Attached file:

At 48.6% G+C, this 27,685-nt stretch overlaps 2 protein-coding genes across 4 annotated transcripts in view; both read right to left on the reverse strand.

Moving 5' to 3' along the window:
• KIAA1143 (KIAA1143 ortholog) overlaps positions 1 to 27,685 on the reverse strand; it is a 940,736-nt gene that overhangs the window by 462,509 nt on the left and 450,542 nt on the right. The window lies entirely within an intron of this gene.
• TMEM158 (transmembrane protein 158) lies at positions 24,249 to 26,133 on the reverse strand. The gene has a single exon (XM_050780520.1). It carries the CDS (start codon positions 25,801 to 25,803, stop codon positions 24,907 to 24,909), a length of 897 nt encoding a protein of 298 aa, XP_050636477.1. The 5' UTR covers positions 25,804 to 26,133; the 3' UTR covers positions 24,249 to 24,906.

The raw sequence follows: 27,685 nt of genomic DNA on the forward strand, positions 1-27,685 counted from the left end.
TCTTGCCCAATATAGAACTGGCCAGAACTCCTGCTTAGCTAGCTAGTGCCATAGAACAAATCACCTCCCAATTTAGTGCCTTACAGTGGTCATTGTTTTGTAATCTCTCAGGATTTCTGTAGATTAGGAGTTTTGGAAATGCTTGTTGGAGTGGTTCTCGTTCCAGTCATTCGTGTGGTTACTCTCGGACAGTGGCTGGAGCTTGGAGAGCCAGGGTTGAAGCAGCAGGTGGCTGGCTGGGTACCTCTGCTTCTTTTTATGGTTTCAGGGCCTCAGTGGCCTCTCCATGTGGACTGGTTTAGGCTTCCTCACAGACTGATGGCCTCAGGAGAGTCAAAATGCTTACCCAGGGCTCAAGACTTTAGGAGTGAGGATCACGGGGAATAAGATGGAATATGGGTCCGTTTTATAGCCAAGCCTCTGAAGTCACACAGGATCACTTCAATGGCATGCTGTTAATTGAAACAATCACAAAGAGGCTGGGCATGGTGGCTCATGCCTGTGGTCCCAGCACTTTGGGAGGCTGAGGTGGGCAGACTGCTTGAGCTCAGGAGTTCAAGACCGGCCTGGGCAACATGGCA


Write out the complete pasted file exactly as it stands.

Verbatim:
At 48.6% G+C, this 27,685-nt stretch overlaps 2 protein-coding genes across 4 annotated transcripts in view; both read right to left on the reverse strand.

Moving 5' to 3' along the window:
• KIAA1143 (KIAA1143 ortholog) overlaps positions 1 to 27,685 on the reverse strand; it is a 940,736-nt gene that overhangs the window by 462,509 nt on the left and 450,542 nt on the right. The window lies entirely within an intron of this gene.
• TMEM158 (transmembrane protein 158) lies at positions 24,249 to 26,133 on the reverse strand. The gene has a single exon (XM_050780520.1). It carries the CDS (start codon positions 25,801 to 25,803, stop codon positions 24,907 to 24,909), a length of 897 nt encoding a protein of 298 aa, XP_050636477.1. The 5' UTR covers positions 25,804 to 26,133; the 3' UTR covers positions 24,249 to 24,906.

The raw sequence follows: 27,685 nt of genomic DNA on the forward strand, positions 1-27,685 counted from the left end.
TCTTGCCCAATATAGAACTGGCCAGAACTCCTGCTTAGCTAGCTAGTGCCATAGAACAAATCACCTCCCAATTTAGTGCCTTACAGTGGTCATTGTTTTGTAATCTCTCAGGATTTCTGTAGATTAGGAGTTTTGGAAATGCTTGTTGGAGTGGTTCTCGTTCCAGTCATTCGTGTGGTTACTCTCGGACAGTGGCTGGAGCTTGGAGAGCCAGGGTTGAAGCAGCAGGTGGCTGGCTGGGTACCTCTGCTTCTTTTTATGGTTTCAGGGCCTCAGTGGCCTCTCCATGTGGACTGGTTTAGGCTTCCTCACAGACTGATGGCCTCAGGAGAGTCAAAATGCTTACCCAGGGCTCAAGACTTTAGGAGTGAGGATCACGGGGAATAAGATGGAATATGGGTCCGTTTTATAGCCAAGCCTCTGAAGTCACACAGGATCACTTCAATGGCATGCTGTTAATTGAAACAATCACAAAGAGGCTGGGCATGGTGGCTCATGCCTGTGGTCCCAGCACTTTGGGAGGCTGAGGTGGGCAGACTGCTTGAGCTCAGGAGTTCAAGACCGGCCTGGGCAACATGGCA